Cajun French: pétrir (pā-treer) – knead
Cajuns are an adaptable people. We take what the area offers and make it our own. So we wonder why it took not only a non-Cajun, but also a non-native Louisianan to develop the Boudin King Cake. Granted Dr. Boudin (Bob Carriker) has been living in the Lafayette area since 1997; he is not native. He calls Louisiana home and has come to embrace our culture and food. In honor of Dr. Boudin and his Boudin King Cake, we have made our own, adapting it to our tastes.
One bread recipe will make a very large king cake. We made ours in our Dutch oven so we adjusted for the size of our pot.
Mais C’est Bon!
French Bread Dough
1 ¾ cups warm water (100 to 110)
4 ½ tsp active dry yeast (2 envelopes)
1 tbl olive oil
2 tsp salt
5 to 5 ½ cups bread flour
Place warm water in large bowl.
Sprinkle in yeast, whisk until dissolved.
Whisk in oil, salt and approximately 4 ½ – 5 cups flour (enough to form a soft ball).
Knead on floured surface for approximately 6 minutes.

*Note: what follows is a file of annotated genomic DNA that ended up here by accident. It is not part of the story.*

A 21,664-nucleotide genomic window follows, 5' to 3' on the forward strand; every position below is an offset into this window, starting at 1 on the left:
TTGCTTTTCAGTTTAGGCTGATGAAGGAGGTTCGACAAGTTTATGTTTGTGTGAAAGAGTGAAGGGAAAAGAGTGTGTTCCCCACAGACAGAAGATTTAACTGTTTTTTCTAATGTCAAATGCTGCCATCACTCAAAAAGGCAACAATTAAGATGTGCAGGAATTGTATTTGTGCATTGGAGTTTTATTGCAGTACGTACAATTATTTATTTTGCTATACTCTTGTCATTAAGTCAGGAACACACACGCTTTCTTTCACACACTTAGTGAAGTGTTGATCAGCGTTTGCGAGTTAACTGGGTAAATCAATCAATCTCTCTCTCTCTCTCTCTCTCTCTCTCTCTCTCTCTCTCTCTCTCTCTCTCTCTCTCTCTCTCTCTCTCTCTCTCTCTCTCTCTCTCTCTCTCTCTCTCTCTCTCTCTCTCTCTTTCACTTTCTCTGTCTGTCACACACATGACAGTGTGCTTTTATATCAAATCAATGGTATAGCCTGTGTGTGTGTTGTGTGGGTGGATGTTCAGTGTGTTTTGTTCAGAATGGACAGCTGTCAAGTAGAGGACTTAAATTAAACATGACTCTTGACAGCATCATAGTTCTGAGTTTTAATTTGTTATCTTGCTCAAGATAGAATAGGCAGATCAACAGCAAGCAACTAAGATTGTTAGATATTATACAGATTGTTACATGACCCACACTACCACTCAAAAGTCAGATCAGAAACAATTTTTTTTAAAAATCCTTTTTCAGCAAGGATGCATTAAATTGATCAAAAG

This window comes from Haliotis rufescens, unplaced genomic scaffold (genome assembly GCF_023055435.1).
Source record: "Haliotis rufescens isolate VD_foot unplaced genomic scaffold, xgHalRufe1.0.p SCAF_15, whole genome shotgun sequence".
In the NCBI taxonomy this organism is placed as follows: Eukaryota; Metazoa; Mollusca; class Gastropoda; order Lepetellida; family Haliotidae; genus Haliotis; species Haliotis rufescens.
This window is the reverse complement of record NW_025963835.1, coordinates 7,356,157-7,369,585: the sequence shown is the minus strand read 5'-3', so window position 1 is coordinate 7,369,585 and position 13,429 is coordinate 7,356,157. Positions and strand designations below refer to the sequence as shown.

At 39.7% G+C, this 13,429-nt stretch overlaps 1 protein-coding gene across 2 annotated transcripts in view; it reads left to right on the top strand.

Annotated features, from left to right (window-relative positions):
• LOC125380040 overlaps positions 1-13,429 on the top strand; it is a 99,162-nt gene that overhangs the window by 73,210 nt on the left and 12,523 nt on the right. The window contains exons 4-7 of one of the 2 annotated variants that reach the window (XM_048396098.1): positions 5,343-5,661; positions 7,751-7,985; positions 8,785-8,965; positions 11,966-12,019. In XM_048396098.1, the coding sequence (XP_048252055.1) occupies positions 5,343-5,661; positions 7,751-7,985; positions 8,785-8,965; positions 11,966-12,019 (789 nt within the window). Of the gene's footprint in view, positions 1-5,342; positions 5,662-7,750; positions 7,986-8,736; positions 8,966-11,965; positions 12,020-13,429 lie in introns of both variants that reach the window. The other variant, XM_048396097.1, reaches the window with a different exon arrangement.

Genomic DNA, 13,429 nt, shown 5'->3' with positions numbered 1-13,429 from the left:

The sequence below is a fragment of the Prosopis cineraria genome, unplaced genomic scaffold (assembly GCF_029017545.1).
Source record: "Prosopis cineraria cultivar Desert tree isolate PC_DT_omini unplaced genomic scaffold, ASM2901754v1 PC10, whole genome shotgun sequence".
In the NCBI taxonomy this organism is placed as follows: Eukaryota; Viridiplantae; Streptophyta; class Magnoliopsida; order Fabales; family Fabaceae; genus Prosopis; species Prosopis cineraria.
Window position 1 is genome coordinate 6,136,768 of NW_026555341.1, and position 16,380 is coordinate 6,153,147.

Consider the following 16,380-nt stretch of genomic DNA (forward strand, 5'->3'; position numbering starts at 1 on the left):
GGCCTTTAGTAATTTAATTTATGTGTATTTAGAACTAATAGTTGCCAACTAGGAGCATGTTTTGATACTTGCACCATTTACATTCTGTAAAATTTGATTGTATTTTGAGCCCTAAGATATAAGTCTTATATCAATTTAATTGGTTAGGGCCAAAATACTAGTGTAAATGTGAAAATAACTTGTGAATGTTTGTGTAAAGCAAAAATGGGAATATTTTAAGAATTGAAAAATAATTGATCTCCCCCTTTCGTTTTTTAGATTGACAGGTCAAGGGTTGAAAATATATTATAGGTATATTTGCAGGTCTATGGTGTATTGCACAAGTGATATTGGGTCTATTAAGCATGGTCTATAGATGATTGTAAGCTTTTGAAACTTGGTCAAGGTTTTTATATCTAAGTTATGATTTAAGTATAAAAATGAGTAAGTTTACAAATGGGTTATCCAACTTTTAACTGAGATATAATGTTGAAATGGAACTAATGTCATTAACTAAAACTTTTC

Place in greased bowl and let rise to double, approximately 30 minutes.
Once risen, punch dough down and divide into four equal pieces.
Take ¼ of the dough and split in half.
Roll each half into equal rectangle pieces.
1# smoked boudin
¼ – ½ cup Syrup in the Sky beer (Teche Brewing)
Remove skin from boudin.
Mash boudin with enough beer to make boudin soft and pliable.
Divide boudin mixture in half.
Spread boudin portions on dough.
Roll each dough portion.
Twist dough rolls and form into oval, securing ends.
Let rise until double, about 30 minutes.
Bake cake in Dutch oven.
400 degrees for approximately 25 minutes.
¼ cup Louisiana Sweet blood orange marmalade
¼ cup cracklin
Heat marmalade until warm and thin
Place cracklin in food processor and pulse until crumbly
Brush marmalade glaze on cooled King Cake
Top with Cracklin
Serve and enjoy
Note: we fit the small king cake to our Dutch oven.